Grains, especially wheat can mess up a person's metabolism. I would totally change your breakfasts around. I am grain free but even if I was not I would never have a cereal of any kind, including oats, for breakfast and not yougart, too much sugar even a full fat one. You are raising your insulin and putting your body in hold on to fat and calorie mode.
If you try grain free for a month, I bet you can eat 1.5 times your current calories and your weight is just going to plummet.
I do agree 100 grams of carbs is good but from what you listed I think you might be underestimating your carbs. And veggie carbs are fine but grain carbs can mess up a lot of people.
You can always go back to grains. If you are insulin sensitive though it might really help. At least try no grains/yougart/sugar at breakfast for a bit. Get good protein and fat at breakfast. Try your own bulletproof coffee if you like coffee.
But it does sound like maybe too few calories. Also our bodies adapt to our exercise routine so you might want to change that up, get some strength in. And don't be afraid of full fat. Coconut oil and grass fed butter are my wonder foods.
Push ups and sit ups, planking, bunch of stuff don't need weights.
I just feel so comfortable with this menu, i hate to change it, but I also dont want to put all this effort in and have it hinder my weight loss. This is all new to me.
I do have a kettlebell at home, will that suffice for weights? Maybe ill try a different cardio now and then too, thanks!
Kettlebells are fine. Just look up proper technique. They can be dangerous if done wrong.
The thing I always tell people is you can always go back to grains. I think everyone should, preferably try two months free and see how it goes. But at least give it a month.
And get good fats. In addition to the ones I listed avocados are good and macadamia nuts and oil. Stay away from vegetable oils and margarine, the omega 6 can be very harmful to a lot of people.
Wild caught seafood and grass fed protein sources are best if you can find them. And lots of people will have vastly different ideas, that's all good. Just listing what has worked for me.
Great! thanks diamond, I will look into those tips :)
As I understand metabolic adaptation it means that if you eat below a certain amount (I'm not sure there is any one magic number) that your metabolism slows and so you lose less weight than you would have lost had your metabolism not slowed. It doesn't mean, however, that you don't lose any weight at all. If you eat fewer calories than your slowed metabolism burns then you will still lose. You might be losing more slowly though.
The bigger concern with only eating 700 or 800 calories is that it is hard to get nutrition when you eat that way. On the menu you gave I'm not sure you area really getting all the vitamins and minerals that should be eaten for good health.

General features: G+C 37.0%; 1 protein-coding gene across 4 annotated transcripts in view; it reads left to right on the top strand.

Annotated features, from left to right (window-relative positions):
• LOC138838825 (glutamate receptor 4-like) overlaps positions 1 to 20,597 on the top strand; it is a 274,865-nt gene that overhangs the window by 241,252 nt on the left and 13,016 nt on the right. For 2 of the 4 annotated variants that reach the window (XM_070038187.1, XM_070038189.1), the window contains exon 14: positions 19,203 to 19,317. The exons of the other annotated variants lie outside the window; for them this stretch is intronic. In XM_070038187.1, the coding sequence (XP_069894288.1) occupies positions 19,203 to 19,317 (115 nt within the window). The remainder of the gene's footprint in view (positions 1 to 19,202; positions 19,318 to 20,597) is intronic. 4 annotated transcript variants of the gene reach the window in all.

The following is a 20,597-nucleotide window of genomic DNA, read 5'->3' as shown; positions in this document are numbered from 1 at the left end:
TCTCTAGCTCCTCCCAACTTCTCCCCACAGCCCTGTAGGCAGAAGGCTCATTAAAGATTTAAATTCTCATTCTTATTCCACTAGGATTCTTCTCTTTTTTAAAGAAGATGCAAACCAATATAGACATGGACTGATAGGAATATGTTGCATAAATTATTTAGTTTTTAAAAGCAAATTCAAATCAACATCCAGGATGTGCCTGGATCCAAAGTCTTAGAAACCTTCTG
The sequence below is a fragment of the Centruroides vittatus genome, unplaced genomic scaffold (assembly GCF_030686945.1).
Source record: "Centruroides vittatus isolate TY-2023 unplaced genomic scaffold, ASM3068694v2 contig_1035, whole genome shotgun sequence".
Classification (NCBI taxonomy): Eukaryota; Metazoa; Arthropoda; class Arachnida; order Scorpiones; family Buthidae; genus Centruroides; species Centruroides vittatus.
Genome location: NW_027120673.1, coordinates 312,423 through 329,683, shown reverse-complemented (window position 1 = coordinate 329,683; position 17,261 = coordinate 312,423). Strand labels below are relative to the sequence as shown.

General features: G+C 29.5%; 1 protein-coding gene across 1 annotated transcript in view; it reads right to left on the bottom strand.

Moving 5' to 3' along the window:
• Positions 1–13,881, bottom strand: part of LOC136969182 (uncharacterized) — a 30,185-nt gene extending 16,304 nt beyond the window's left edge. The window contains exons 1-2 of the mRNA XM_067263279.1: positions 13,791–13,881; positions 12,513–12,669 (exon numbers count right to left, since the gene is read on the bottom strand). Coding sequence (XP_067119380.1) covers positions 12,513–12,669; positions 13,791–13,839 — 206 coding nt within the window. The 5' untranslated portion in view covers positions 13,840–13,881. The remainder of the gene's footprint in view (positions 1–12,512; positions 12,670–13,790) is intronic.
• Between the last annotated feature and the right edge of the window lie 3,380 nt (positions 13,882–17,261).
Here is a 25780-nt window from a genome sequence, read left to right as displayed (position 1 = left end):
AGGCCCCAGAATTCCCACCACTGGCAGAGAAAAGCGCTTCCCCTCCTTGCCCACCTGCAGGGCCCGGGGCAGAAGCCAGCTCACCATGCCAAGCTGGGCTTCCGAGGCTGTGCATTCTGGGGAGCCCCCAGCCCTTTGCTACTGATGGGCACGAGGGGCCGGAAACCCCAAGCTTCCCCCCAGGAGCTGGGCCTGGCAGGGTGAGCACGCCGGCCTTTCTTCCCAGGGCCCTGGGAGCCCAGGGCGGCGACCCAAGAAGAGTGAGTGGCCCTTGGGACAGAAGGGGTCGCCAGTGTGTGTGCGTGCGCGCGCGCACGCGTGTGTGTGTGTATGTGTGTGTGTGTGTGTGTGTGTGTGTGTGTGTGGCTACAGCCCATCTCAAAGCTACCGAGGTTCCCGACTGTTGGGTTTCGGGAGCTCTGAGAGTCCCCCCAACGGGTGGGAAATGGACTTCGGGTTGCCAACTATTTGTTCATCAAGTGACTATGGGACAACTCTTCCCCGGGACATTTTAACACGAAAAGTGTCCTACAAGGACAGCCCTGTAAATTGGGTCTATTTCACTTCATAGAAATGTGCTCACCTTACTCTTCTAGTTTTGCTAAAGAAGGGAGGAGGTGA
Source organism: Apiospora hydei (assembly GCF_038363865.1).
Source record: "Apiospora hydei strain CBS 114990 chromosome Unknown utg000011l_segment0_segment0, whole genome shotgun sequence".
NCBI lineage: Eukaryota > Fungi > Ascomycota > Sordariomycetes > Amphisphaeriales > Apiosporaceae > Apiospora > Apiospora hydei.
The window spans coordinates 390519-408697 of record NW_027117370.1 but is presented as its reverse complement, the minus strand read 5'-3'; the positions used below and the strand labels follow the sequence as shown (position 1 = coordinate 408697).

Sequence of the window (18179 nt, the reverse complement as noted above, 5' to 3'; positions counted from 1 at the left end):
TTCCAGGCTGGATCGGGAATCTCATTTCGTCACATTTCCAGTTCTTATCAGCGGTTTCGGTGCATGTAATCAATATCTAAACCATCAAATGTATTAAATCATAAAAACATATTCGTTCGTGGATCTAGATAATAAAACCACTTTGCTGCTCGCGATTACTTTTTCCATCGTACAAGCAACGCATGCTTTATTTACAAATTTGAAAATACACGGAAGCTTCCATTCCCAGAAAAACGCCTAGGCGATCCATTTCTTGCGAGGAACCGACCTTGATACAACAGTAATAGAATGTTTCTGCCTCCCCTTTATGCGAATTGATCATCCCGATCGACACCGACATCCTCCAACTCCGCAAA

How do I figure out how much I need? (nutrient wise) When I input my calories into MFP, I'm usually over in the vitamin percentages. I keep my foods colorful (lots of veggies) the main thing I did with my diet was cut out carbs, all processed carbs and put vegetables instead. I just feel that I get a lot more food, for a lot less calories, I just started realizing how low it was.
I also take a multivitamin daily. Thank you all for the responses! Greatly appreciated. I think I will branch out with more vegetables and see how it goes for a month or so. If I'm still at 1lb loss in 2 months, I'll know to switch things up.
I'm a little confused, is this a fancier word for starvation mode? When you're body acclimates to lower calories and then you stop losing?
I say give it more time like you said if 2 months go by and you don't see a loss, you can increase your cals. You could also eat almonds, higher fat and calories, but they have the good stuff! Assuming you're not eating a ton and they're not covered in sugar :)
I really miss chocolate covered almonds!! I used to pick them as my "healthy snack" ha!
One pounds loss in three weeks, it rather does seem like you are going about this the wrong way.
Just as there is a lot of junk food out there, there is also a lot of junk information. I think you need to go visit your doctor and ask them for some good sources of information on all this stuff that you are confused about or a referral to a nutritionist dietician who can help you understand all this stuff properly.
Ask the doctor/dietician why below 1200 is too low even for a little person like you. Ask them to give you information to explain why the body needs more than 1200.